The project mission was to develop an innovative and interdisciplinary methodological framework to model and simulate ancient societies and their relationship with environmental transformations. The project aimed to define practical guidelines for simulation in the humanities and consolidate a new research line in the use of formal modelling and simulation to investigate past human societies and, in consequence, support a better understanding of the present.
The project brought together specialists from the Social Sciences and Humanities (Archaeologists, Anthropologists and Sociologists) and the Formal Sciences (Mathematicians, Logicians and Computer Scientists), as well as a number of interdisciplinary profiles linked to the Natural Sciences (e.g. Ethnoecologists, Archaeobotanists, Geoarchaeologists and Palaeogeographers).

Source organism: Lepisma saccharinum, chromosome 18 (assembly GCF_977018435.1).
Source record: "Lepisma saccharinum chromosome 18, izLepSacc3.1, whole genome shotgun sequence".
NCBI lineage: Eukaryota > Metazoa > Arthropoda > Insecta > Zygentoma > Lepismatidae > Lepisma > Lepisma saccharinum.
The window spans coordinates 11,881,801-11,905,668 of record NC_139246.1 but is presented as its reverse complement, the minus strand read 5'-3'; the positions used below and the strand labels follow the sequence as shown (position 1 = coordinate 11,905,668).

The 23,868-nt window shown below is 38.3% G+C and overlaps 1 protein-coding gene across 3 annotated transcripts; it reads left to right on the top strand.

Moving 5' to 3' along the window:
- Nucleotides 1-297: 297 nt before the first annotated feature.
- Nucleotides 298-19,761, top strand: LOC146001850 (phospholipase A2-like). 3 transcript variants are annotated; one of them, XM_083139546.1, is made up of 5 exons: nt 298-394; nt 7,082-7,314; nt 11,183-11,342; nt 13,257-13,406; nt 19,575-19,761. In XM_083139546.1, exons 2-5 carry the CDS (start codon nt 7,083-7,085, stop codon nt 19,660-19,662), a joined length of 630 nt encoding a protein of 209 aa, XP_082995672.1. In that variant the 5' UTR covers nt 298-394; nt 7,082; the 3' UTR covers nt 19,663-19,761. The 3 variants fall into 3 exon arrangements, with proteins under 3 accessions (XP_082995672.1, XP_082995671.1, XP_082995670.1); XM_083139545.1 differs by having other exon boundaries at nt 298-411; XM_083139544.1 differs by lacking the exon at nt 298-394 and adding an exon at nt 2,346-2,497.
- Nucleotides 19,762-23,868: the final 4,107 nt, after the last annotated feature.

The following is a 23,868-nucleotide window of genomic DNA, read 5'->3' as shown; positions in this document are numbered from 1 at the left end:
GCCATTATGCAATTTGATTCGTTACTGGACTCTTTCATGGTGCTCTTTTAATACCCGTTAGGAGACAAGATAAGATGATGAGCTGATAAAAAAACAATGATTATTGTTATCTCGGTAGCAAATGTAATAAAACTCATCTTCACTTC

SimulPast used simulation as a virtual laboratory in which different techniques were exploited to encourage the formalization and falsification of scientific hypotheses about social transformations. The different case studies that integrated the empirical data collection of the project acted as a validating opportunity for the model. Models enabled the description of a wide range of relationships (records) with a high degree of precision. Models also acted as a “neutral” backdrop to express phenomena and ideas in a common way that can be understood by scientists from both the natural/life sciences and the humanities. Moreover, because models can describe changes occurring in complex sets of relationships, they were extremely useful to formalize dynamic theories that can be compared with those based on empirical observation.